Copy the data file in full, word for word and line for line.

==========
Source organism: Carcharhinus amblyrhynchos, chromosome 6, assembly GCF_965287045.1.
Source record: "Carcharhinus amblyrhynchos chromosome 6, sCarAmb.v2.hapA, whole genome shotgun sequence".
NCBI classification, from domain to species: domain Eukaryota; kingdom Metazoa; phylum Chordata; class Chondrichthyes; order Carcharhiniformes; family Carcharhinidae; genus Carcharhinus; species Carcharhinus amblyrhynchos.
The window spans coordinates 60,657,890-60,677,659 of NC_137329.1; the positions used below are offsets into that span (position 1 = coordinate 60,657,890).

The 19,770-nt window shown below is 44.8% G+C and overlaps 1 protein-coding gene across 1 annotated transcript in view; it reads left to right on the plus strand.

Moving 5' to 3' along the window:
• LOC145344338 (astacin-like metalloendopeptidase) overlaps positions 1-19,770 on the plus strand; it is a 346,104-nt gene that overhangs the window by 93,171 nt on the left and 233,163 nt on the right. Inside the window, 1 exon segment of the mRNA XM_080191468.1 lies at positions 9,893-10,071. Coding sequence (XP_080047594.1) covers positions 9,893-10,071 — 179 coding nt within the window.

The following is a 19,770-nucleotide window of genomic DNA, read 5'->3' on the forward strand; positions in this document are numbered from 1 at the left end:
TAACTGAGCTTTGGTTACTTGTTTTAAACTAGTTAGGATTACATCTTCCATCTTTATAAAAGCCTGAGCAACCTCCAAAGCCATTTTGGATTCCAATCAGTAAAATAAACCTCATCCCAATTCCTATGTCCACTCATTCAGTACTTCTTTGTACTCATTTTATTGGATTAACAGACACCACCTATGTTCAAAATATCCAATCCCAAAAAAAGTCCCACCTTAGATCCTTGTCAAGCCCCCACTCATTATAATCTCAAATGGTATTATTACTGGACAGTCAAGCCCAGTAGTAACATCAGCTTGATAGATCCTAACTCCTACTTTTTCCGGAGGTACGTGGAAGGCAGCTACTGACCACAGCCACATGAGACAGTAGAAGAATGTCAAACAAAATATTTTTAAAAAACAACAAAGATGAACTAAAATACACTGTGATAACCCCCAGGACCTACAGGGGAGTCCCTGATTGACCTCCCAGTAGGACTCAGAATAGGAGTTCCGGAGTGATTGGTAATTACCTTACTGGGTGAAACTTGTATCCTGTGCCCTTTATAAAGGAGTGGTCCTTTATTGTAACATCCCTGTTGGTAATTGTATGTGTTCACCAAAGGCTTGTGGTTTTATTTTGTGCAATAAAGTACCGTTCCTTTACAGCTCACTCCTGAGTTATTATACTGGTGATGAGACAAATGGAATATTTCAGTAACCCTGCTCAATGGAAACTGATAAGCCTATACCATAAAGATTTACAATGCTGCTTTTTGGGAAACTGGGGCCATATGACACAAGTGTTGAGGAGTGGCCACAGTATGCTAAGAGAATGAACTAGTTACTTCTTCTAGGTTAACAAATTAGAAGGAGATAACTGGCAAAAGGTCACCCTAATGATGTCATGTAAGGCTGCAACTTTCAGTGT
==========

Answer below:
Source organism: Carcharhinus amblyrhynchos, chromosome 6, assembly GCF_965287045.1.
Source record: "Carcharhinus amblyrhynchos chromosome 6, sCarAmb.v2.hapA, whole genome shotgun sequence".
NCBI classification, from domain to species: domain Eukaryota; kingdom Metazoa; phylum Chordata; class Chondrichthyes; order Carcharhiniformes; family Carcharhinidae; genus Carcharhinus; species Carcharhinus amblyrhynchos.
The window spans coordinates 60,657,890-60,677,659 of NC_137329.1; the positions used below are offsets into that span (position 1 = coordinate 60,657,890).

The 19,770-nt window shown below is 44.8% G+C and overlaps 1 protein-coding gene across 1 annotated transcript in view; it reads left to right on the plus strand.

Moving 5' to 3' along the window:
• LOC145344338 (astacin-like metalloendopeptidase) overlaps positions 1-19,770 on the plus strand; it is a 346,104-nt gene that overhangs the window by 93,171 nt on the left and 233,163 nt on the right. Inside the window, 1 exon segment of the mRNA XM_080191468.1 lies at positions 9,893-10,071. Coding sequence (XP_080047594.1) covers positions 9,893-10,071 — 179 coding nt within the window.

The following is a 19,770-nucleotide window of genomic DNA, read 5'->3' on the forward strand; positions in this document are numbered from 1 at the left end:
TAACTGAGCTTTGGTTACTTGTTTTAAACTAGTTAGGATTACATCTTCCATCTTTATAAAAGCCTGAGCAACCTCCAAAGCCATTTTGGATTCCAATCAGTAAAATAAACCTCATCCCAATTCCTATGTCCACTCATTCAGTACTTCTTTGTACTCATTTTATTGGATTAACAGACACCACCTATGTTCAAAATATCCAATCCCAAAAAAAGTCCCACCTTAGATCCTTGTCAAGCCCCCACTCATTATAATCTCAAATGGTATTATTACTGGACAGTCAAGCCCAGTAGTAACATCAGCTTGATAGATCCTAACTCCTACTTTTTCCGGAGGTACGTGGAAGGCAGCTACTGACCACAGCCACATGAGACAGTAGAAGAATGTCAAACAAAATATTTTTAAAAAACAACAAAGATGAACTAAAATACACTGTGATAACCCCCAGGACCTACAGGGGAGTCCCTGATTGACCTCCCAGTAGGACTCAGAATAGGAGTTCCGGAGTGATTGGTAATTACCTTACTGGGTGAAACTTGTATCCTGTGCCCTTTATAAAGGAGTGGTCCTTTATTGTAACATCCCTGTTGGTAATTGTATGTGTTCACCAAAGGCTTGTGGTTTTATTTTGTGCAATAAAGTACCGTTCCTTTACAGCTCACTCCTGAGTTATTATACTGGTGATGAGACAAATGGAATATTTCAGTAACCCTGCTCAATGGAAACTGATAAGCCTATACCATAAAGATTTACAATGCTGCTTTTTGGGAAACTGGGGCCATATGACACAAGTGTTGAGGAGTGGCCACAGTATGCTAAGAGAATGAACTAGTTACTTCTTCTAGGTTAACAAATTAGAAGGAGATAACTGGCAAAAGGTCACCCTAATGATGTCATGTAAGGCTGCAACTTTCAGTGT